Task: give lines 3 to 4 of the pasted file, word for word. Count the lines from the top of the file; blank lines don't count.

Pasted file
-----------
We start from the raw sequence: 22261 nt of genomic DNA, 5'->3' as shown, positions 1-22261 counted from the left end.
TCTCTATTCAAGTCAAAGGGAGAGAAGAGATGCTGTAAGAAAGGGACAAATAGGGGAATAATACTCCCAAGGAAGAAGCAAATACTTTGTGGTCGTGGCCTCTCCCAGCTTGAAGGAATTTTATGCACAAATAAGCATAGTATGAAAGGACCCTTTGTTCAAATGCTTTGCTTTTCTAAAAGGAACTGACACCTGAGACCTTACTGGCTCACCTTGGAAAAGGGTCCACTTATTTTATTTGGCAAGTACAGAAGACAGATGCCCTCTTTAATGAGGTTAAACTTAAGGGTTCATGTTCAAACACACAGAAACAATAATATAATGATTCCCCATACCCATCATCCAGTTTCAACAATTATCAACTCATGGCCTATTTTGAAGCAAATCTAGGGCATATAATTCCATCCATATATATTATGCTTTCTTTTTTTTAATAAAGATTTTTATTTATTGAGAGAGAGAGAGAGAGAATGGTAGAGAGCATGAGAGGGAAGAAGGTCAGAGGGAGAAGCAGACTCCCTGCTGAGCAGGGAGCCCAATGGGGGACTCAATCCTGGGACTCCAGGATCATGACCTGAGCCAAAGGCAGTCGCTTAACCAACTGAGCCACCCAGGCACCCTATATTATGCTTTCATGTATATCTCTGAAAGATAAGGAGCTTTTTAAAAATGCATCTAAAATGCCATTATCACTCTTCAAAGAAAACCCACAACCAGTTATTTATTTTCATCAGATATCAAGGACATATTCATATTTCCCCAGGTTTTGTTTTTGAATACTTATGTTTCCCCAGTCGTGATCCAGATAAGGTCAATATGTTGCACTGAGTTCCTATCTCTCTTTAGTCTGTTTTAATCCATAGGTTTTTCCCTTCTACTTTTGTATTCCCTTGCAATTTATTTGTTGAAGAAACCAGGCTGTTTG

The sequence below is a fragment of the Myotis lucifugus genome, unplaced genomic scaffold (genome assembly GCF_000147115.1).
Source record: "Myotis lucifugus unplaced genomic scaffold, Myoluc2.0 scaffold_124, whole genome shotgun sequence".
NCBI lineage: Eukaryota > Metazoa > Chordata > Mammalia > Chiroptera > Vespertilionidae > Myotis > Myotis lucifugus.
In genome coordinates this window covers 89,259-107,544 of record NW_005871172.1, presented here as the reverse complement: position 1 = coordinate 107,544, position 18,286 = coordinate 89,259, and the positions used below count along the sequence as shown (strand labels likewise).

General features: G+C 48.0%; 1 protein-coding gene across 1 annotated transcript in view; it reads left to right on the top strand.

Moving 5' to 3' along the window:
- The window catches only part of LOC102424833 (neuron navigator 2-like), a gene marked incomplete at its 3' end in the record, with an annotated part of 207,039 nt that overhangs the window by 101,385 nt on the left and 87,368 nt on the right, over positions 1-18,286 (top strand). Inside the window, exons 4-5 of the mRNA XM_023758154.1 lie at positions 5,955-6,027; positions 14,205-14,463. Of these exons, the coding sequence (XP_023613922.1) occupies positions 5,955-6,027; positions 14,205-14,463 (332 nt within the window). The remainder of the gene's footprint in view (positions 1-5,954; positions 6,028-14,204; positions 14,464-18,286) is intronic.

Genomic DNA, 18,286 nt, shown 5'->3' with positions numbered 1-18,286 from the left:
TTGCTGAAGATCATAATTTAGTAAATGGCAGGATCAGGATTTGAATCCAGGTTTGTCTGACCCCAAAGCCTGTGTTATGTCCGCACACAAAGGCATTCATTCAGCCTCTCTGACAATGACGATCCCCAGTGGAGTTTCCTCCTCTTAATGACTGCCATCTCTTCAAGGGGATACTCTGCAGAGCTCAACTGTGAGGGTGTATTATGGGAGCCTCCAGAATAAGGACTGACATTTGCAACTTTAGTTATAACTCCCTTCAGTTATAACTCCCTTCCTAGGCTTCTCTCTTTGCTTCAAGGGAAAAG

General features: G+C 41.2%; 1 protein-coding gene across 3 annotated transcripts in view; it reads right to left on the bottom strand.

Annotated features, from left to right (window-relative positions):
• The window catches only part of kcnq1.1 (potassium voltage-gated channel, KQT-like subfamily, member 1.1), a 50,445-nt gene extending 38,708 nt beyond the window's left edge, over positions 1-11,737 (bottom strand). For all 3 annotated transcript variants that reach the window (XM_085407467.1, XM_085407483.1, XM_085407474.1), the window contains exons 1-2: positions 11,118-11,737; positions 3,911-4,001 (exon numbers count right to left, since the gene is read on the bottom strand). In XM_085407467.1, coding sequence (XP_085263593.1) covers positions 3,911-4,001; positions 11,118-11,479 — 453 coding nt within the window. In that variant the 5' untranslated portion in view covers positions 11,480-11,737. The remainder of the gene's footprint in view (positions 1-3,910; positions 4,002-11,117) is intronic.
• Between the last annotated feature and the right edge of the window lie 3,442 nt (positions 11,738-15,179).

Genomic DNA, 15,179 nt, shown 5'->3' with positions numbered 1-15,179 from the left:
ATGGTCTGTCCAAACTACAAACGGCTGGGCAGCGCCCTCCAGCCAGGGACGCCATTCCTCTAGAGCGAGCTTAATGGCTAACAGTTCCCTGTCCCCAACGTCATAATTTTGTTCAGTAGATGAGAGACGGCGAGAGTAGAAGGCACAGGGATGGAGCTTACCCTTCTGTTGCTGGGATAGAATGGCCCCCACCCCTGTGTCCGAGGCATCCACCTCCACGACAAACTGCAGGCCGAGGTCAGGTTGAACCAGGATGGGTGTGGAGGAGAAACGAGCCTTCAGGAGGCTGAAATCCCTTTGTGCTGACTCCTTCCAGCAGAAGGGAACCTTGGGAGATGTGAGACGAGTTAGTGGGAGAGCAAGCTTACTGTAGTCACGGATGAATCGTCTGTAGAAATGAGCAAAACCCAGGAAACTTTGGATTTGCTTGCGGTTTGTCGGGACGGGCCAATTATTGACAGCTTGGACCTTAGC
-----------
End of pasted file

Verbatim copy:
The sequence below is a fragment of the Myotis lucifugus genome, unplaced genomic scaffold (genome assembly GCF_000147115.1).
Source record: "Myotis lucifugus unplaced genomic scaffold, Myoluc2.0 scaffold_124, whole genome shotgun sequence".